Castle D’Or – This retelling of the Tristan and Islode story is set in modern (well modern circa early 20th century…) times by Arthur Thomas Quiller-Couch (Q). It was finished many years later, by his daughter, Daphne DuMaurier. It’s set in Cornwall, and involves an innkeeper’s wife and a Breton onion seller. I read this one a long time ago, and don’t remember much of it.

The White Raven by Diana L. Paxon – This tells the love story of  Drustan and Esseilte (Tristan and Isolde) from the point of view of  Drustan and Esseilte’s handmaiden, Brangien (otherwise known in legend and Branwen). Brangien is Esseilte/Isolde’s cousin who takes her place on Isolde’s wedding night to King Marc’h. Of course Brangien falls in love with Marc’h, thus adding another limb to the love triangle.

Stealing Heaven: The Love Story of Heloise and Abelard by Marion MeadeHeloise and Peter Abelard were real life lovers, who get their story dramatized in this historical novel. But if you want more of their story, you can read their real love letters.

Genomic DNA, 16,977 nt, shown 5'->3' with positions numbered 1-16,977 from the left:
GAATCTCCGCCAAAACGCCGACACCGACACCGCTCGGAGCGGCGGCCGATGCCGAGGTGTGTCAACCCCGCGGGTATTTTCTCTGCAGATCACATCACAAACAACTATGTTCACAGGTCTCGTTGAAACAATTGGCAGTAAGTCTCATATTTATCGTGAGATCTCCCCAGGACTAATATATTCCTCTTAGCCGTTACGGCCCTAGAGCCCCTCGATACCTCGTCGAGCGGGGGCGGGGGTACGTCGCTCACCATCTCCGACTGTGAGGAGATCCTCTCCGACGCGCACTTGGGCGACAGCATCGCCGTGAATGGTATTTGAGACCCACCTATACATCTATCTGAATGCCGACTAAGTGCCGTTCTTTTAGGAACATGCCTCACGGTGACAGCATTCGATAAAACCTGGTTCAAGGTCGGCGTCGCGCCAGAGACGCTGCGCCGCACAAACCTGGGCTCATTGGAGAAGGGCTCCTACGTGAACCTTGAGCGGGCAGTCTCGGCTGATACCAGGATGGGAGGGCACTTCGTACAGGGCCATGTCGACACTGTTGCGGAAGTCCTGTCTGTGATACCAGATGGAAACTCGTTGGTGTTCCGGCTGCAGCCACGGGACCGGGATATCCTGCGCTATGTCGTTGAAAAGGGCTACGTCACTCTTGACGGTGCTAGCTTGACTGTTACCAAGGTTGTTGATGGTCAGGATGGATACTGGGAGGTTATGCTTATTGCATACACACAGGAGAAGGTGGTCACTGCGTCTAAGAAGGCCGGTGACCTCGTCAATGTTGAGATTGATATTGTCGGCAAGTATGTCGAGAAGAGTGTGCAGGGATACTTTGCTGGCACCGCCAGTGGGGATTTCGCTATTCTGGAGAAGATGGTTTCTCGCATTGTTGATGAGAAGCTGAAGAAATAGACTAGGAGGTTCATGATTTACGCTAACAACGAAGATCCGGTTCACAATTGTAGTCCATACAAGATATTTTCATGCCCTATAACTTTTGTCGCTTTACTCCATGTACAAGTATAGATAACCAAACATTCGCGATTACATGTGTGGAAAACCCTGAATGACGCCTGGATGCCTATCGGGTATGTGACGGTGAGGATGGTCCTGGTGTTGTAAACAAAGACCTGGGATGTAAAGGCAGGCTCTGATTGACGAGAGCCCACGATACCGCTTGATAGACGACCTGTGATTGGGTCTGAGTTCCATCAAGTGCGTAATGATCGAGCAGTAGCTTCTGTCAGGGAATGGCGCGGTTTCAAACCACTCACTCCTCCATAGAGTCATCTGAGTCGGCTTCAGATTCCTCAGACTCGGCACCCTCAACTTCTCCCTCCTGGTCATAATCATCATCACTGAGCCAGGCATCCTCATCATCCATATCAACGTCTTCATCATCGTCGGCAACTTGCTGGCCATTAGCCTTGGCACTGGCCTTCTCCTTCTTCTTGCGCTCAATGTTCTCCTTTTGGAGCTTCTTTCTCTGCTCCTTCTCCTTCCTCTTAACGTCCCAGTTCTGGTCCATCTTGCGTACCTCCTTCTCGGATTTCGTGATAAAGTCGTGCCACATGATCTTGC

Top Ten Tuesday: Books That I Got Lost In

For That Artsy Reader Girl’s Top Ten Tuesday:

November 24: Thanksgiving/I’m Thankful for… Freebie

For this list I decided to look at the kind of books I’m thankful for. This year I definitely sought out the experience of losing myself in a book for a while. I was thankful when books allowed me to do that. So I decided to list books that I was able to fall into, and forget about reality for a while. They’re not all books that I read this year (nor are they all great literature, by any stretch of the imagination!) but they’re books that gave me the sort of experience that I was grateful for this year. Hope that makes sense!

  1. Harry Potter series- In spite of my ongoing issues with the author, I will always have love in my heart for these books. They created a world that I cared about, and let me live in it with the characters for seven books. When it was done, I felt like I’d grown up with these characters. Oh, and I say that I can put an entire series in one spot on this list! My list my rules!